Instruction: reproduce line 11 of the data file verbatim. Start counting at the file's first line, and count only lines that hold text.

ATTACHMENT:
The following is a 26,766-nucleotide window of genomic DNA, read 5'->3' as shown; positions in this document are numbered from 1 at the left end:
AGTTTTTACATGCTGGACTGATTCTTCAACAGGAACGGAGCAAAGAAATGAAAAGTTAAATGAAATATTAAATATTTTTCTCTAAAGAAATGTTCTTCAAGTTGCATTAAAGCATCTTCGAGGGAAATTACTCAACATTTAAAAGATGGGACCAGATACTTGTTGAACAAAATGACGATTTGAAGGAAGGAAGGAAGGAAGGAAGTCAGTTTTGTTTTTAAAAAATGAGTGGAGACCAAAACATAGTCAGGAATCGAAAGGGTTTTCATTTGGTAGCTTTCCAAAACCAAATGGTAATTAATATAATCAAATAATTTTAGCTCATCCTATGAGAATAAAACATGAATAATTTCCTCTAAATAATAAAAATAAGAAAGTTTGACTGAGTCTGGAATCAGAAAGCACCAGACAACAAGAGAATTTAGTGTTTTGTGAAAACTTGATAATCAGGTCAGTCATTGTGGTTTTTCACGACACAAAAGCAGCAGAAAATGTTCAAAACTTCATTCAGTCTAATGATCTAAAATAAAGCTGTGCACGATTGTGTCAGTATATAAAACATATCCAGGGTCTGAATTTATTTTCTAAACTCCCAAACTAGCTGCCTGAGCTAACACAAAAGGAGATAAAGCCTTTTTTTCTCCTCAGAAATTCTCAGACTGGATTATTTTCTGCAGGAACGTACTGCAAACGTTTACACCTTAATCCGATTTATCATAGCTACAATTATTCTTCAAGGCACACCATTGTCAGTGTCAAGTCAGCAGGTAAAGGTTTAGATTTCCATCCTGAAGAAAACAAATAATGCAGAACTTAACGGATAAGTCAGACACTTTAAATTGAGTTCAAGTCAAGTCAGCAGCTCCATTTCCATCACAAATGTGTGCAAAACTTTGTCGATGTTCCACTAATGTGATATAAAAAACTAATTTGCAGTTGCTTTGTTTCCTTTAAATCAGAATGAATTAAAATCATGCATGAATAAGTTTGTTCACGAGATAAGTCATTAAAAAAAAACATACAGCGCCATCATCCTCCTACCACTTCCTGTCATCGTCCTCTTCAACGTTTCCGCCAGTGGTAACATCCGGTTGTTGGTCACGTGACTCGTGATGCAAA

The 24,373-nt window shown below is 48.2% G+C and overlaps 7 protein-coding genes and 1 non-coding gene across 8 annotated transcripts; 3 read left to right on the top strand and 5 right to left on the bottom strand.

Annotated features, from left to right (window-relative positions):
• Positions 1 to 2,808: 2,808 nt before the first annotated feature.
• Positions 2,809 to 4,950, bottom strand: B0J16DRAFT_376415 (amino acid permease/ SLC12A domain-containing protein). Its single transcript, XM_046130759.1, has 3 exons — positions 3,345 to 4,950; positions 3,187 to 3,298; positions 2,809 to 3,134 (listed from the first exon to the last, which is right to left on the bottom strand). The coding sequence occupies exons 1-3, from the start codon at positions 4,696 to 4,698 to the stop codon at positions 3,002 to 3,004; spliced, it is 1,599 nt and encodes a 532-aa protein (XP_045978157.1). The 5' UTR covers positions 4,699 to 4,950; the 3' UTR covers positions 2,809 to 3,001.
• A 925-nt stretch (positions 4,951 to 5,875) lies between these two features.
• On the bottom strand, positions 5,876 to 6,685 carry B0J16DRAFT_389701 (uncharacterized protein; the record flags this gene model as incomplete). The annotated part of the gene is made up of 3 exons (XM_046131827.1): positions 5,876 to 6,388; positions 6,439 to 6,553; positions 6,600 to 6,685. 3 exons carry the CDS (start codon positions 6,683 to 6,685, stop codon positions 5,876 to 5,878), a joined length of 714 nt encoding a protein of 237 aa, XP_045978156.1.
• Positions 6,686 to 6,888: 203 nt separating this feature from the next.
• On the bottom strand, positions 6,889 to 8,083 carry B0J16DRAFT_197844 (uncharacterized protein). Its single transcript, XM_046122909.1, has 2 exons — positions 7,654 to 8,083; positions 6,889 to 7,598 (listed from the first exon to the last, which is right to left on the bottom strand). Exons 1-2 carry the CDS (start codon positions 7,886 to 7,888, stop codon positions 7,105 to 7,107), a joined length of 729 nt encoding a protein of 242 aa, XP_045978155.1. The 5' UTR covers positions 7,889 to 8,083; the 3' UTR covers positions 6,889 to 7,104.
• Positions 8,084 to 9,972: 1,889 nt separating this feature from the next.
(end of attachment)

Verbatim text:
• Positions 8,084 to 9,972: 1,889 nt separating this feature from the next.